In "Star Trek's" Transporter device, normal matter is converted temporarily into energy, then beamed to a target point for restoration to its original pattern and structure. The Transporter has a range of about 16,000 miles (25,750 kilometers).
The "Vibra-Transmitter" described in Frank K. Kelley’s 1933 story "Into the Meteorite Orbit" functions similarly to Star Trek’s Transporter. The human body is "reduced to vibration traveling on a wave-channel" and then reintegrated into matter in a receiving chamber.
In real-world science, subatomic particles can be quantum teleported, but this only transmits a quantum state between a pair of entangled particles, not the particles themselves. The human body contains an immense number of atoms, about 10^27 (one followed by 27 zeroes). Recording the quantum states of all these atoms would require an unrealistic amount of data storage. Even worse, quantum physics prevents the precise measurement of the individual atoms.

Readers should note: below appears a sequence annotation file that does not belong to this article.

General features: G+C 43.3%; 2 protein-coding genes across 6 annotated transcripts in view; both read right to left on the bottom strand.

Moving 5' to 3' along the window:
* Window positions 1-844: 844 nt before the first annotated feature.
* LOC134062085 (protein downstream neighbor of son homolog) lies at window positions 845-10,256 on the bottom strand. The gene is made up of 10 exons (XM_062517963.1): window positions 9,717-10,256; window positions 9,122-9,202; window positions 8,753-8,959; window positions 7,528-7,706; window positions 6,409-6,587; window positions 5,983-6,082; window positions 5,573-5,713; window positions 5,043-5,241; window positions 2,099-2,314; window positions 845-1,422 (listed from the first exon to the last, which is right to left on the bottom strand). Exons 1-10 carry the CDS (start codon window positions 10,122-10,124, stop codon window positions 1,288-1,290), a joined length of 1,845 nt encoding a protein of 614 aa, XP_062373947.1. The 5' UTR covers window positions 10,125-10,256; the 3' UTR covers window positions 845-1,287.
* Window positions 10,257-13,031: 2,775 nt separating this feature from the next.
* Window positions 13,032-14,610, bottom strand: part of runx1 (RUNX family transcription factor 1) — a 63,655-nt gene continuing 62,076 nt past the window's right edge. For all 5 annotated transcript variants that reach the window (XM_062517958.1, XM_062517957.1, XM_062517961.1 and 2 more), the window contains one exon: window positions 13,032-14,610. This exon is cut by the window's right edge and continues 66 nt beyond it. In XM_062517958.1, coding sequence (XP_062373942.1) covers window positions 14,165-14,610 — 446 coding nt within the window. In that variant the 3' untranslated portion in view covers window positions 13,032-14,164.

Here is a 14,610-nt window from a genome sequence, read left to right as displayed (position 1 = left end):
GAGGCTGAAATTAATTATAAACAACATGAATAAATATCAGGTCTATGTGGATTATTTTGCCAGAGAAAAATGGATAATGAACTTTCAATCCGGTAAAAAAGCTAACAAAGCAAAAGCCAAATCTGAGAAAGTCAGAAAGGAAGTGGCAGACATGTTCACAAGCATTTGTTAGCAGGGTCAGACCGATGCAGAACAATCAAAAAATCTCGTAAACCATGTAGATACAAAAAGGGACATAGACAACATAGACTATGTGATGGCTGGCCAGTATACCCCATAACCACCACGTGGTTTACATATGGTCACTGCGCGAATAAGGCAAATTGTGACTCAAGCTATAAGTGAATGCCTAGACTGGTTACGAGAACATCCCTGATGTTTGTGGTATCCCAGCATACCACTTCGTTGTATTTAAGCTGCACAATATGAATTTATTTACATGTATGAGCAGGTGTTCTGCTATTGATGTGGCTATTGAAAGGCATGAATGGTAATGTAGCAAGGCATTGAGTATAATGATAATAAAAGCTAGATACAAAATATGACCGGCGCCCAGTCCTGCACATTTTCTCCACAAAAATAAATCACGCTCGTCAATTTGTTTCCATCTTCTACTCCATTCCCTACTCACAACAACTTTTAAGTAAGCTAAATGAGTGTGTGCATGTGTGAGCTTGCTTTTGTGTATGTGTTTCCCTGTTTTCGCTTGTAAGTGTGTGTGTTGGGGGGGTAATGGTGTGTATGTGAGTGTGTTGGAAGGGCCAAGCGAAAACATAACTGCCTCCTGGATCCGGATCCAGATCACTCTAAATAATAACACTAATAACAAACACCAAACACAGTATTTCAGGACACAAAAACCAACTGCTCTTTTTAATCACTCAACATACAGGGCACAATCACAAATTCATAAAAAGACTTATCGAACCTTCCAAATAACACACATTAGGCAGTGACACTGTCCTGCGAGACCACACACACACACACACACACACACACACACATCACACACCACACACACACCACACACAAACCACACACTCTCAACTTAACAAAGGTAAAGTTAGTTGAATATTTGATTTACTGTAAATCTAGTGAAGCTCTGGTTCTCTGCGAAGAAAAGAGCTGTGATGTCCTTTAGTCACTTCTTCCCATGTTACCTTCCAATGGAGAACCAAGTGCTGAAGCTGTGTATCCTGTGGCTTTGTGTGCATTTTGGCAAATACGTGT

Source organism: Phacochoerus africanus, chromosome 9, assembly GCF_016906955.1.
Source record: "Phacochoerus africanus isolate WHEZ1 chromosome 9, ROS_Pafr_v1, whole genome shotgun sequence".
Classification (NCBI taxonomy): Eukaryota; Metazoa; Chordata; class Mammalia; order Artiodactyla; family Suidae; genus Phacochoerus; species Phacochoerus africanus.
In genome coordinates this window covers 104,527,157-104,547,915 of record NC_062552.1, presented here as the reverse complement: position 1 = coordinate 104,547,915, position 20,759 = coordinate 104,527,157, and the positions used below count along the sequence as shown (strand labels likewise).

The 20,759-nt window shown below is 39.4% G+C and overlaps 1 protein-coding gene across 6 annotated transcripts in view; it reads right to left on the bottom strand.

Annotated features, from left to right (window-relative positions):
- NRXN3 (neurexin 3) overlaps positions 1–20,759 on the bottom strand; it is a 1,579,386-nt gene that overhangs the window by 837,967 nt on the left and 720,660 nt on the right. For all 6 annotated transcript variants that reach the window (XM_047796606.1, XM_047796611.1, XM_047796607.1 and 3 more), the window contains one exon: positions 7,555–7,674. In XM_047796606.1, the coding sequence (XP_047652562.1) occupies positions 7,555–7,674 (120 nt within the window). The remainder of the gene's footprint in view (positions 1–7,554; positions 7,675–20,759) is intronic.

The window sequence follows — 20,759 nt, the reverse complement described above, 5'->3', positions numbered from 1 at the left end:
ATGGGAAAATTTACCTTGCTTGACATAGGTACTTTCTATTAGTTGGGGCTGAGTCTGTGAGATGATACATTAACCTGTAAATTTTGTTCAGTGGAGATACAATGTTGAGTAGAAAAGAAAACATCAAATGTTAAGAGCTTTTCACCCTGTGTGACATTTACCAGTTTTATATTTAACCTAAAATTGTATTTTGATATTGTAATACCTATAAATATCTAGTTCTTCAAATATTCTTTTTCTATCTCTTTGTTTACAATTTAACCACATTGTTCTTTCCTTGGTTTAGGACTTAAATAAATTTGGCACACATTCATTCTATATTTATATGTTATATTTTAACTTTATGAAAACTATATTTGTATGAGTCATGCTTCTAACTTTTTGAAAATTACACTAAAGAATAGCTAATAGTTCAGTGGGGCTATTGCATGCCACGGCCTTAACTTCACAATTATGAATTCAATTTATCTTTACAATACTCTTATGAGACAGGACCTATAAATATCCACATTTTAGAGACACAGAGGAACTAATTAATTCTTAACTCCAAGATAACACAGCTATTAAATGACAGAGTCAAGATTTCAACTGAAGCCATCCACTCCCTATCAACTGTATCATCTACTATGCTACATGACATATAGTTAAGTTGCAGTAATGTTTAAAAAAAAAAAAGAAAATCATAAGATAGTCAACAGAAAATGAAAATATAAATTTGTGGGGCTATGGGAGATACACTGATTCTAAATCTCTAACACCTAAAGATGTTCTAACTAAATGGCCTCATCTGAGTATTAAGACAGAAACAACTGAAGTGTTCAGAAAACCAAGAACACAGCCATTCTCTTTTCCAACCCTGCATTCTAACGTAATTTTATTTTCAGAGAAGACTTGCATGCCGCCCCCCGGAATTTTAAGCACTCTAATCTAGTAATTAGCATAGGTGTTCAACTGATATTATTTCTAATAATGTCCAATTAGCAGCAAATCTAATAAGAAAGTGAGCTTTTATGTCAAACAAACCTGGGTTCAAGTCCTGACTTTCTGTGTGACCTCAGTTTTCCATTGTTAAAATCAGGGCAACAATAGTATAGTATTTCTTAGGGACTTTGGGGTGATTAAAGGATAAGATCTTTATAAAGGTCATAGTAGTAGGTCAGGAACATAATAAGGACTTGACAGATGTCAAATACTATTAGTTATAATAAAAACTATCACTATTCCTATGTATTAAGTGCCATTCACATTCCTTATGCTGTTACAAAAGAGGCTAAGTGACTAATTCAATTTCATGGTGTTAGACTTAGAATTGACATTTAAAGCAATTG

Deflector shields (or "screens") are an invisible force-field barrier activated automatically by the ship's computer when needed. Screens can be maintained continually for 20 hours before the ship’s power is exhausted. Transporters cannot be used when the screens are enveloping the ship.
Navigational deflector beams sweep the space ahead of the ship to shove aside obstacles such as small asteroids. Anything too large to be deflected triggers the ship’s computer to change course to avoid collision.
In earlier sci-fi, deflectors for diverting meteoroids out of a spaceship’s path show up in "The Ethical Equations” by Murray Leinster, published in "Astounding Science Fiction" in 1945.